Media Release ·

NAIDOC Week: Working together for a healthy Reef

NAIDOC Week: Working together for a healthy Reef

The Great Barrier Reef Foundation is celebrating NAIDOC Week by announcing the establishment of a Traditional Owner Reef Futures Fund with an initial $10 million investment and highlighting how Traditional Owners are starting to expand their Reef protection activities.

Great Barrier Reef Foundation Managing Director Anna Marsden said Traditional Owners have an enduring connection to the Reef and have been working to conserve it for generations.

“We wanted to not only work closely with Traditional Owners but also to ensure that the process is a genuinely co-designed approach by incorporating the knowledge and creativity of the people who hold the inherent rights and interests of the Reef,” Ms Marsden said.

“This will enable us to work together for a shared future of a healthy Reef.

“Earlier this year we announced that a minimum $42 million or 10% of the total Reef Trust Partnership funding would be invested in Reef projects and activities with Traditional Owners, this is the largest single investment for Traditional Owner Reef Protection.

“This will enable the Traditional Owners of the Reef to not only continue carrying out Reef protection activities as they have been doing over thousands years but to also ensure that these essential skills and knowledge are passed onto the next generation.

“This investment has been co-designed with the Traditional Owners of the Reef who resoundingly agreed that establishing a Traditional Owner Reef Futures Fund must be one of the priorities.

“The Fund will be a game changer as it will provide independent resourcing and long-term support for Reef-wide Traditional Owner governance arrangements, such as a Traditional Owner Sea Country Alliance, as well as enabling strategic investments that build Traditional Owner capacity and capability in the leadership and delivery of programs.

“This investment will build on and scale up the incredible work already being done by more than 200 Indigenous Rangers and 70 Sea Country groups within the Reef catchment to protect the Reef.

“Traditional Owners are already starting to expand their Reef protection activities with grant funding through the Reef Trust Partnership, covering three key focus areas - Indigenous junior ranger programs, country-based planning and implementation of existing land and sea country plans. We are proud to be supporting 18 Traditional Owner Reef protection projects that received a share of $1.8 million early this year.”

Wuthathi Chairman Keron Murray said this grant is an important stepping stone for our people as it enables us to begin our ranger program and have a presence on country, something we have been actively working on achieving since having our Land returned.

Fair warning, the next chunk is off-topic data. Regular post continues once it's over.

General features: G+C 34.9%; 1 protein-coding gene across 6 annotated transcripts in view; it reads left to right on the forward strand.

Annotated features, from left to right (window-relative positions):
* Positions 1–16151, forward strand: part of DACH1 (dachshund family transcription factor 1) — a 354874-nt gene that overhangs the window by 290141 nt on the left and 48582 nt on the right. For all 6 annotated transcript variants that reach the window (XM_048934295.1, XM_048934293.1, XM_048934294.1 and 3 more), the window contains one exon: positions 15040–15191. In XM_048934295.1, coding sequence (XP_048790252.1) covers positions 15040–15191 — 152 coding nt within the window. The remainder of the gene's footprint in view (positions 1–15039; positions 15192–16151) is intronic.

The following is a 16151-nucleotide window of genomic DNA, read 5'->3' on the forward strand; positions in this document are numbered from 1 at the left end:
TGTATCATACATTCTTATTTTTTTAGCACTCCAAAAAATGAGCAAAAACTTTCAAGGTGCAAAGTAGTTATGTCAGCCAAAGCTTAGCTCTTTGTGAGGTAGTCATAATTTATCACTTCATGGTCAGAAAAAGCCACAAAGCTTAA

“Part of our Country is Shelburne Bay in the Cape which is a unique landscape of high ecological importance and thanks to this grant we will be able to implement an important step to lay the foundations for future generations to care for our country,” Mr Murray said.

Gidarjil Development Corporation Project Coordinator Patrick Fennessy said thanks to this grant the Traditional Owners of the Port Curtis Coral Coast region, the Byellee, Gooreng Gooreng, Gurang and Taribelang Bunda peoples have been able to expand their Cadet Program, which is aimed at junior secondary school students that have graduated from the established Junior Ranger Program.

“The cadets will be mentored by elders in traditional knowledge and learn firsthand from the Gidarjil Rangers on key environmental activities such as monitoring of sea-grass meadows and salt marshes, fox predation of turtle nests, burns of coastal vegetation,” Mr Fennessy said.

Great Barrier Reef Foundation Managing Director Anna Marsden said the Girringun Maritime Project means that rangers will be able to train with an Indigenous Maritime Training Company to obtain formal maritime qualifications in Deckhand and Coxswains certificates.

“This will enable Girringun rangers to look after their vast areas of sea country between North Maria Creek to Rollingstone,” Ms Marsden said.

These projects are funded by the partnership between the Australian Government’s Reef Trust and the Great Barrier Reef Foundation.

The Cape Cleveland Statement that was put together by the Traditional Owners of the Reef at the first Reef Trust Partnership co-design workshop in Townsville in May which states the need for the Traditional Owner Future Fund is available here